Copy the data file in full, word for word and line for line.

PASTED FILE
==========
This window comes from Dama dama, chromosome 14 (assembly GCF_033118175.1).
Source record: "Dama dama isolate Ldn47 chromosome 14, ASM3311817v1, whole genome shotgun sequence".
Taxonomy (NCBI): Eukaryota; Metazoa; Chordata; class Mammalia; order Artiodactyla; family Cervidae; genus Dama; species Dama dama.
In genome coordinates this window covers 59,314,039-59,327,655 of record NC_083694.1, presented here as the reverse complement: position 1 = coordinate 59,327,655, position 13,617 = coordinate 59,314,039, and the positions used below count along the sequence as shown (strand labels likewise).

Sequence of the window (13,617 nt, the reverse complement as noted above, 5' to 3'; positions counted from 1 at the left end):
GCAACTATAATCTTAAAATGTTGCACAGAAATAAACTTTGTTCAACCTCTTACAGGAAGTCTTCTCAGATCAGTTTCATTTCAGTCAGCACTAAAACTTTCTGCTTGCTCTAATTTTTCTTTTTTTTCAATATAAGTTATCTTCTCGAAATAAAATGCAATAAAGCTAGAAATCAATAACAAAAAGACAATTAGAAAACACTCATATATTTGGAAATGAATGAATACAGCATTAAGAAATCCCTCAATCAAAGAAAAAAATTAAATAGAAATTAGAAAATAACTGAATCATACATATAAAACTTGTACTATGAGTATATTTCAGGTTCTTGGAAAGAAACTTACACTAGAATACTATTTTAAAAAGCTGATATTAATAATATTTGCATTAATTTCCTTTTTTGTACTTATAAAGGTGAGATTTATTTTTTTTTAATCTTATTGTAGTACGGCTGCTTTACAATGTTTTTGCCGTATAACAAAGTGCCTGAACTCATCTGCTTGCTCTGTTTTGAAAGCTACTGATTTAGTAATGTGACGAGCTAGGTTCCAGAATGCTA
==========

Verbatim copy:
This window comes from Dama dama, chromosome 14 (assembly GCF_033118175.1).
Source record: "Dama dama isolate Ldn47 chromosome 14, ASM3311817v1, whole genome shotgun sequence".
Taxonomy (NCBI): Eukaryota; Metazoa; Chordata; class Mammalia; order Artiodactyla; family Cervidae; genus Dama; species Dama dama.
In genome coordinates this window covers 59,314,039-59,327,655 of record NC_083694.1, presented here as the reverse complement: position 1 = coordinate 59,327,655, position 13,617 = coordinate 59,314,039, and the positions used below count along the sequence as shown (strand labels likewise).

Sequence of the window (13,617 nt, the reverse complement as noted above, 5' to 3'; positions counted from 1 at the left end):
GCAACTATAATCTTAAAATGTTGCACAGAAATAAACTTTGTTCAACCTCTTACAGGAAGTCTTCTCAGATCAGTTTCATTTCAGTCAGCACTAAAACTTTCTGCTTGCTCTAATTTTTCTTTTTTTTCAATATAAGTTATCTTCTCGAAATAAAATGCAATAAAGCTAGAAATCAATAACAAAAAGACAATTAGAAAACACTCATATATTTGGAAATGAATGAATACAGCATTAAGAAATCCCTCAATCAAAGAAAAAAATTAAATAGAAATTAGAAAATAACTGAATCATACATATAAAACTTGTACTATGAGTATATTTCAGGTTCTTGGAAAGAAACTTACACTAGAATACTATTTTAAAAAGCTGATATTAATAATATTTGCATTAATTTCCTTTTTTGTACTTATAAAGGTGAGATTTATTTTTTTTTAATCTTATTGTAGTACGGCTGCTTTACAATGTTTTTGCCGTATAACAAAGTGCCTGAACTCATCTGCTTGCTCTGTTTTGAAAGCTACTGATTTAGTAATGTGACGAGCTAGGTTCCAGAATGCTA